A Pilot Open Label Study to Investigate the Role of Lenalidomide in Improving Cancer Related Sleep in CLL Patients Over 65 Years of Age Experiencing Clinically Significant Fatigue
In this study, researchers are trying to learn if treatments to kill cancer cells such as
lenalidomide and/or radiation therapy can also help to control sleep problems and fatigue in
patients with CLL and/or breast cancer.
If you are found to be eligible to take part in this study, before you begin taking
chemotherapy on Day 1, the following tests and procedures will be performed:
- Blood (about 2 tablespoons) will be drawn to learn about the relationship between
changes in specific protein levels in the blood, your level of fatigue, and sleep
- Your complete medical history will be recorded.
- You will have a physical exam.
- You will also complete 4 questionnaires that will ask you questions about your symptoms
and your sleep patterns. They will take 20-30 minutes to complete in total.
From Day 1 through the end of 1st cycle (+/- 3 days), you will wear a watch that records
your body movements. This is called an actigraph.
On Day 15 (+/- 3 days), you will be called by a member of the research staff. During these
calls, you will complete the 4 questionnaires that ask about symptoms you are having and
about your sleep patterns.
On Day 29 (+/- 3 days) and end of 1st cycle (+/- 3 days), you will have a clinic visit. At
this visit, you will complete the 4 questionnaires that ask about symptoms you are having
and your sleep patterns. Blood (about 2 tablespoons) will also be drawn to learn about the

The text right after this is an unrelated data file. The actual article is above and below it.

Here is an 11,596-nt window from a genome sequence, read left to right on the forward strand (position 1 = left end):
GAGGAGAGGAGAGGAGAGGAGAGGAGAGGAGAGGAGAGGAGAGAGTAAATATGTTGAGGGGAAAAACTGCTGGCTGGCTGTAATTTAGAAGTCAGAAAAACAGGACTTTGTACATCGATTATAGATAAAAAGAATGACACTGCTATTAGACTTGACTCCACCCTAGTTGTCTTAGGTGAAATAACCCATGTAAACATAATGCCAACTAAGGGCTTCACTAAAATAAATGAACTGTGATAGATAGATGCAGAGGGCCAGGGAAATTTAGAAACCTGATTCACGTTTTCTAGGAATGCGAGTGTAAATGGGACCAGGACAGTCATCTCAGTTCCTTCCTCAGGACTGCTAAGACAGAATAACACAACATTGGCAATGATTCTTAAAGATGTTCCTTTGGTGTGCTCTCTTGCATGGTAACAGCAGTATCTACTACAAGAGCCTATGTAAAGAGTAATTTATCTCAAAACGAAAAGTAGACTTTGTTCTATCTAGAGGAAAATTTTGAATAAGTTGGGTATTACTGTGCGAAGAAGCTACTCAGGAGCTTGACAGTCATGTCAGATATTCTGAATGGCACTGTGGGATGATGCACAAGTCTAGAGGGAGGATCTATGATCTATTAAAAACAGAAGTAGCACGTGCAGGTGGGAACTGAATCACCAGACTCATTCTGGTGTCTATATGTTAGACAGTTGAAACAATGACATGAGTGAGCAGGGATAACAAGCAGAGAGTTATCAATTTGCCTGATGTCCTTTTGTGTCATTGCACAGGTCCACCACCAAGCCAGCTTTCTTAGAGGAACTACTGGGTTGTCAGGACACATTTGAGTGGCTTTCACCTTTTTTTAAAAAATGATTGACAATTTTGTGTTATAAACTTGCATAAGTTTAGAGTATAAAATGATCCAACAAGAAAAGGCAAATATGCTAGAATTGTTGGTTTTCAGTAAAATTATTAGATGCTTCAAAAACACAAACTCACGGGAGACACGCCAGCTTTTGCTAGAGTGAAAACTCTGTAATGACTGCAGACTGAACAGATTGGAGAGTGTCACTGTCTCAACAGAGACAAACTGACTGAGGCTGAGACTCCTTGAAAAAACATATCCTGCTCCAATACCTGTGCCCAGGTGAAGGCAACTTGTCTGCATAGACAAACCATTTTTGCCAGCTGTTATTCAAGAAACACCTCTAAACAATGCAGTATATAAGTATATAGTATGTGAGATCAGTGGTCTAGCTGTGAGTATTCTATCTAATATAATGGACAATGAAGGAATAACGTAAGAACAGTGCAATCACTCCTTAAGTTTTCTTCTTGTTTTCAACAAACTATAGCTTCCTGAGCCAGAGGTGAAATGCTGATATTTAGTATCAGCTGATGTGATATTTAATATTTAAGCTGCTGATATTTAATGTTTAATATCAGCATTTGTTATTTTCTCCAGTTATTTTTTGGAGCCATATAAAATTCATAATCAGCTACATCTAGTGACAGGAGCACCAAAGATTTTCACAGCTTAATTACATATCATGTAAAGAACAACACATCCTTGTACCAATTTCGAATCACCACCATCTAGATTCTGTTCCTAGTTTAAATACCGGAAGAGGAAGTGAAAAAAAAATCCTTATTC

relationship between changes in protein levels in the blood, your level of fatigue, and
You will have a sleep test before starting chemotherapy on Day 1 and again on end of 1st
cycle (+/- 3 days). The sleep test is done overnight in a sleep lab.
A sleep study, called a polysomnogram, is a test that records a person's physical state
during various stages of sleep and wakefulness. The study provides information about a
person's sleep stages, body position, blood oxygen levels, breathing events, muscle tone,
heart rate, snoring, and general sleep behavior.
When you arrive at the Sleep Center Laboratory you will be shown to your private room. You
will complete a questionnaire that will ask questions about how much you slept the night
before, how active you have been, and about any caffeine or alcohol you may have had. The
questionnaire will take about 5 minutes to complete.
The member of the sleep lab staff will connect sensors that will record your brain waves,
muscle tone, eye movements, air flow, and limb movements while you sleep. The sensors are
applied to specific areas of your body with paste and gauze or tape. The monitoring
equipment is painless and should not interfere with your sleep.
It is not a problem to have a drink of water or to use the restroom during the sleep study.
The member of the sleep lab staff will monitor the sleep study from another room throughout
the night and will wake you in the morning to remove the sensors.
In the morning, you will complete a questionnaire about how you slept and how you are
feeling. It will take about 5 minutes to complete.
Length of Study:
You will be on study up to end of 1st cycle (+/- 3 days).
This is an investigational study. Sleep studies are a standard test for patients with sleep
The blood tests performed for this study and the sleep test will be performed at no cost to
Up to 12 patients will take part in this study. All will be enrolled at M. D. Anderson.
Endpoint Classification: Efficacy Study, Intervention Model: Single Group Assignment, Masking: Open Label, Primary Purpose: Treatment
Total Sleep Time as measured by polysomnography (PSG)
Before and after 1st cycle of Lenalidomide treatment (57days (+/- 3 days))
Sriram Yennurajalingam, MD
M.D. Anderson Cancer Center
United States: Institutional Review Board
|UT MD Anderson Cancer Center||Houston, Texas 77030|